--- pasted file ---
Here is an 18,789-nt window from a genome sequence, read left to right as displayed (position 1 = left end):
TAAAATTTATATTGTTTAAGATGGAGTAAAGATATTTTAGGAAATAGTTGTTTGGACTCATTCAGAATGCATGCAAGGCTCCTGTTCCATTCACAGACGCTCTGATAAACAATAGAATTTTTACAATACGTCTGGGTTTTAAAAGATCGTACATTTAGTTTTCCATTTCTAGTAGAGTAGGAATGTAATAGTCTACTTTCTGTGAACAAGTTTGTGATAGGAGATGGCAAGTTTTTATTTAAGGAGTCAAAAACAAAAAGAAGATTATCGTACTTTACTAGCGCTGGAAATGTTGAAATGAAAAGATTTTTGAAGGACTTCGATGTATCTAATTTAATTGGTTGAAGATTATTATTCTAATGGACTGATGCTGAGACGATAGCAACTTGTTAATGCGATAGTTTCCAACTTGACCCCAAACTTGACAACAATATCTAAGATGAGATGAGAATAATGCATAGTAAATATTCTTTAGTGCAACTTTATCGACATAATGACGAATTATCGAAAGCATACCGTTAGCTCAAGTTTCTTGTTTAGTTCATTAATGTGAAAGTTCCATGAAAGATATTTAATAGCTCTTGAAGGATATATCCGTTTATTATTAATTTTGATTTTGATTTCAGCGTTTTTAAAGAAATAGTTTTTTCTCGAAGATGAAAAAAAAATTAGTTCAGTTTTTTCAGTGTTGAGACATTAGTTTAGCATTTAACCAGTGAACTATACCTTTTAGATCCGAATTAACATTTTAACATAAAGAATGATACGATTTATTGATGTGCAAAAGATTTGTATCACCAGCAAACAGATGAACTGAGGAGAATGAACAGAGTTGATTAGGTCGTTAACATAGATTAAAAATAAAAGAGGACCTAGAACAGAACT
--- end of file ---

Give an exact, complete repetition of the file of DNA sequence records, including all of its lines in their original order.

Here is an 18,789-nt window from a genome sequence, read left to right as displayed (position 1 = left end):
TAAAATTTATATTGTTTAAGATGGAGTAAAGATATTTTAGGAAATAGTTGTTTGGACTCATTCAGAATGCATGCAAGGCTCCTGTTCCATTCACAGACGCTCTGATAAACAATAGAATTTTTACAATACGTCTGGGTTTTAAAAGATCGTACATTTAGTTTTCCATTTCTAGTAGAGTAGGAATGTAATAGTCTACTTTCTGTGAACAAGTTTGTGATAGGAGATGGCAAGTTTTTATTTAAGGAGTCAAAAACAAAAAGAAGATTATCGTACTTTACTAGCGCTGGAAATGTTGAAATGAAAAGATTTTTGAAGGACTTCGATGTATCTAATTTAATTGGTTGAAGATTATTATTCTAATGGACTGATGCTGAGACGATAGCAACTTGTTAATGCGATAGTTTCCAACTTGACCCCAAACTTGACAACAATATCTAAGATGAGATGAGAATAATGCATAGTAAATATTCTTTAGTGCAACTTTATCGACATAATGACGAATTATCGAAAGCATACCGTTAGCTCAAGTTTCTTGTTTAGTTCATTAATGTGAAAGTTCCATGAAAGATATTTAATAGCTCTTGAAGGATATATCCGTTTATTATTAATTTTGATTTTGATTTCAGCGTTTTTAAAGAAATAGTTTTTTCTCGAAGATGAAAAAAAAATTAGTTCAGTTTTTTCAGTGTTGAGACATTAGTTTAGCATTTAACCAGTGAACTATACCTTTTAGATCCGAATTAACATTTTAACATAAAGAATGATACGATTTATTGATGTGCAAAAGATTTGTATCACCAGCAAACAGATGAACTGAGGAGAATGAACAGAGTTGATTAGGTCGTTAACATAGATTAAAAATAAAAGAGGACCTAGAACAGAACT